Two skunks test positive for rabies in Weld County | TheFencePost.com
YOUR AD HERE »

Two skunks test positive for rabies in Weld County

-Department of Public Health and Environment

WELD COUNTY, Colo. — Two skunks found on residential properties in south Greeley on March 11 and March 14 have tested positive for rabies. Animal control consulted the Weld County Department of Public Health and Environment upon learning of an altercation on each property between dogs and the skunks. The skunks were submitted to the Colorado Department of Public Health and Environment laboratory for testing, and WCDPHE received positive results on March 14 and March 16, respectively.

Rabies is nearly 100% fatal if left untreated. Rabies infects wild animals, including foxes, skunks, raccoons, coyotes, and bats. Bats and skunks are the two main carriers of rabies in Colorado. Not all skunks have rabies, but if a skunk is acting strangely, such as lying on the ground, being out during daylight hours, exhibiting loss of motor skills, or acting aggressively, it may be sick.

Health officials stress that all domestic animals, such as cats, dogs, horses, and livestock should be vaccinated against rabies by a licensed veterinarian. Over the past several years, a variety of animal-to-human contacts have led several dozen Weld County residents to require rabies immune globulin and vaccine for post-exposure treatment.



Rabies is caused by a virus that affects the nervous system. Rabies causes inflammation of the brain and spinal cord and is almost always fatal. It is transmitted from saliva of an infected animal through a bite or contact with an open cut, scratch, or wound. If a person suspects they have been exposed to rabies, they should contact their medical provider immediately. Effective vaccination treatment is available to prevent rabies if started before symptoms appear. There have been no human deaths related to rabies exposure in Weld County.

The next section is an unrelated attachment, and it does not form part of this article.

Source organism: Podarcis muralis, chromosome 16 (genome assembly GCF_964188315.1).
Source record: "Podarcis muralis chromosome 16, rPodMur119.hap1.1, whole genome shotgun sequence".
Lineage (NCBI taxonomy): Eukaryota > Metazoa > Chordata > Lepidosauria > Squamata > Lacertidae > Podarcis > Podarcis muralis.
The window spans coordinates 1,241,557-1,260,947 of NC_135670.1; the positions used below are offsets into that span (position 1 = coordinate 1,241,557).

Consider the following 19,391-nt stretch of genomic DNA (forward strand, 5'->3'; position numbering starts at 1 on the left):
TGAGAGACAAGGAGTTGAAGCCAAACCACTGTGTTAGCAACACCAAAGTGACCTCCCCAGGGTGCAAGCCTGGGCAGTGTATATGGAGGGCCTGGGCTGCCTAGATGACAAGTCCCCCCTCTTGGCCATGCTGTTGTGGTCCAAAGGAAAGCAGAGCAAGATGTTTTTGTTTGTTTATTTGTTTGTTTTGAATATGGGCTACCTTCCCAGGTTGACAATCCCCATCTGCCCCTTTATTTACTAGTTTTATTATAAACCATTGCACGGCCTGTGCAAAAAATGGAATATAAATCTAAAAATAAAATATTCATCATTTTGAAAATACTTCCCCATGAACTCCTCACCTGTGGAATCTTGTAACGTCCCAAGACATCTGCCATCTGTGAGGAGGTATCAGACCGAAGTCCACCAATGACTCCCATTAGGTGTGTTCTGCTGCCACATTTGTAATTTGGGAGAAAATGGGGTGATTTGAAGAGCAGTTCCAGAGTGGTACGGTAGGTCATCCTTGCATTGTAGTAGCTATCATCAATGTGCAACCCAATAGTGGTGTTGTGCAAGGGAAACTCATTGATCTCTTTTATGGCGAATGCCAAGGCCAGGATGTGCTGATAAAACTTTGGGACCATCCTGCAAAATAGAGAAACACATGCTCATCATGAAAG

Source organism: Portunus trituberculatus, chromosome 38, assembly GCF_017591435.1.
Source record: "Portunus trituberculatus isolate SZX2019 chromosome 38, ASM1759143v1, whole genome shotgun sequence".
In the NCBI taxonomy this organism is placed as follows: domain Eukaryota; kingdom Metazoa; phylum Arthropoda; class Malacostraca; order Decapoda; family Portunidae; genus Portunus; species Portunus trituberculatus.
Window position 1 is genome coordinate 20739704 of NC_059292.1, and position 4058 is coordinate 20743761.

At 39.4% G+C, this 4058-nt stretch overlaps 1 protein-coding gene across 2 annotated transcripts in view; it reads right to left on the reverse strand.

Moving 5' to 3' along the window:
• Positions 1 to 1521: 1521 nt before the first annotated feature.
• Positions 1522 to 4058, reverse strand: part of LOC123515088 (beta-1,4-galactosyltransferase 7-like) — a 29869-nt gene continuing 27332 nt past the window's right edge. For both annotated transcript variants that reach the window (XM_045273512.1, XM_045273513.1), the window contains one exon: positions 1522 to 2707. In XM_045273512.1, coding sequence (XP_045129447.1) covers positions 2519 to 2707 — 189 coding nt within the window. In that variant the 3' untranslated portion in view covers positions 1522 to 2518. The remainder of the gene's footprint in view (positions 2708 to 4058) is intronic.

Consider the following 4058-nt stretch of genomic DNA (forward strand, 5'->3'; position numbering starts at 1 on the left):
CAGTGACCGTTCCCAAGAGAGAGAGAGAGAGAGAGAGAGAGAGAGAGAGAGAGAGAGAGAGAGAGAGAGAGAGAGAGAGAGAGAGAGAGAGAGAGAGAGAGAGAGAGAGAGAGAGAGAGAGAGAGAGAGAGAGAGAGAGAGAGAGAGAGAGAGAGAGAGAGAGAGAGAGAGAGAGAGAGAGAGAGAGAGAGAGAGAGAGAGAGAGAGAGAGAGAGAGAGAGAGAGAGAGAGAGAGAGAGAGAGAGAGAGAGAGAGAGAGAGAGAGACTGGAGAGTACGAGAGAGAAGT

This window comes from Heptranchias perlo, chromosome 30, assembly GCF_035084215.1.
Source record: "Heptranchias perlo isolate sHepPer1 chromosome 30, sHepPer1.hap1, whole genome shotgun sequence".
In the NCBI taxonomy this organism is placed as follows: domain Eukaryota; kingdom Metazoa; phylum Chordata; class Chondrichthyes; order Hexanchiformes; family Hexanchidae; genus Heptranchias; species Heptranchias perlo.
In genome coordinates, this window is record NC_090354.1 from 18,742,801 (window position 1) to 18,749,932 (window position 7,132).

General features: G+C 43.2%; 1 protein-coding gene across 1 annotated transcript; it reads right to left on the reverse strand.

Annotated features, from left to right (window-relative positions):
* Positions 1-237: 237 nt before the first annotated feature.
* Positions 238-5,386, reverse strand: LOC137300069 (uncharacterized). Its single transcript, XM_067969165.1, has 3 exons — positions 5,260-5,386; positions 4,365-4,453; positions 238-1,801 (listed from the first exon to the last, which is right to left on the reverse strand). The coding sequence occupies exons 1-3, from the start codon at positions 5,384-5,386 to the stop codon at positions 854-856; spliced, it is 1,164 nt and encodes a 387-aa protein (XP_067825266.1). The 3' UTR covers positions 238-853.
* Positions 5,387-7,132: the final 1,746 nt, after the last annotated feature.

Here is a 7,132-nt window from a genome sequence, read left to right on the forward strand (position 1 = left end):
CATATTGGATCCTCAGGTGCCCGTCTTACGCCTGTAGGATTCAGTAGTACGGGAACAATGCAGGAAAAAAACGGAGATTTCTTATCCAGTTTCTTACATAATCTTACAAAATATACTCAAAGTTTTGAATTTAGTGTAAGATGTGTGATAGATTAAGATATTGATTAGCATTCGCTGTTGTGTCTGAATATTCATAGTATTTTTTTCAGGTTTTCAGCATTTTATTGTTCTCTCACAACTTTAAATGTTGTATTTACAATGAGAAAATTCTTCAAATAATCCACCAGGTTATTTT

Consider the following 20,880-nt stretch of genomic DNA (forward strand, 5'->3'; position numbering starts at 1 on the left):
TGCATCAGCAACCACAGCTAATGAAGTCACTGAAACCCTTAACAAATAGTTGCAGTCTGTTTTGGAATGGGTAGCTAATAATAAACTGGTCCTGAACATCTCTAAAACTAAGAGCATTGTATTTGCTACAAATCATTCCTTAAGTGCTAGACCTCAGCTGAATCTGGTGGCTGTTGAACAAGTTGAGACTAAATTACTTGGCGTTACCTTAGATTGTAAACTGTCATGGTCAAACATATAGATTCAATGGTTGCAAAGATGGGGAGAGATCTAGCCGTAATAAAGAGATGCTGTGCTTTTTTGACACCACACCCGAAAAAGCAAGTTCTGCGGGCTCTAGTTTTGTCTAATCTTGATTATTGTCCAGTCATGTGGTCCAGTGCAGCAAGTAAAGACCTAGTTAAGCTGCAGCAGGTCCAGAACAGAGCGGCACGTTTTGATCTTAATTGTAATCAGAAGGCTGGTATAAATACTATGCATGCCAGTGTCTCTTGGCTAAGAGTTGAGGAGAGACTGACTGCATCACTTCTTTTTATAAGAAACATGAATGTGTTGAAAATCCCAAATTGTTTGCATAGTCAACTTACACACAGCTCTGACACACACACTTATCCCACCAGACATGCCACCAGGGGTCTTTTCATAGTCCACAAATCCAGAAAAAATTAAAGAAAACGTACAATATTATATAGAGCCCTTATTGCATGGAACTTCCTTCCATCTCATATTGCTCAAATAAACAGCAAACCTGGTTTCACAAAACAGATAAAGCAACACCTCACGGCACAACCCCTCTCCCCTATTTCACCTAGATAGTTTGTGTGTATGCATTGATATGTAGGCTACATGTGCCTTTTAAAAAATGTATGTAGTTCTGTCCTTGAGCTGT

To prevent exposure to rabies:



• Do not feed, touch, or handle any wild animals.

• Have dogs, cats, horses, and livestock vaccinated regularly by a licensed veterinarian.

• Keep a close eye on any new puppy or kitten while it is outdoors until it has received the rabies vaccine and for 28 days after.

• Spay or neuter pets to reduce the number of unwanted or stray animals in the neighborhood.

Contact WCDPHE at (970) 400-2290 for questions or if anyone or their pets has had contact with a skunk. For after-hours (outside of 8:00 a.m.-5:00 p.m., Monday-Friday), contact Weld County Dispatch at (970) 350-9600 and select option 4.


[placeholder]


Start a dialogue, stay on topic and be civil.
If you don't follow the rules, your comment may be deleted.

User Legend: iconModerator iconTrusted User


Comments

0 Comments
Loading comments...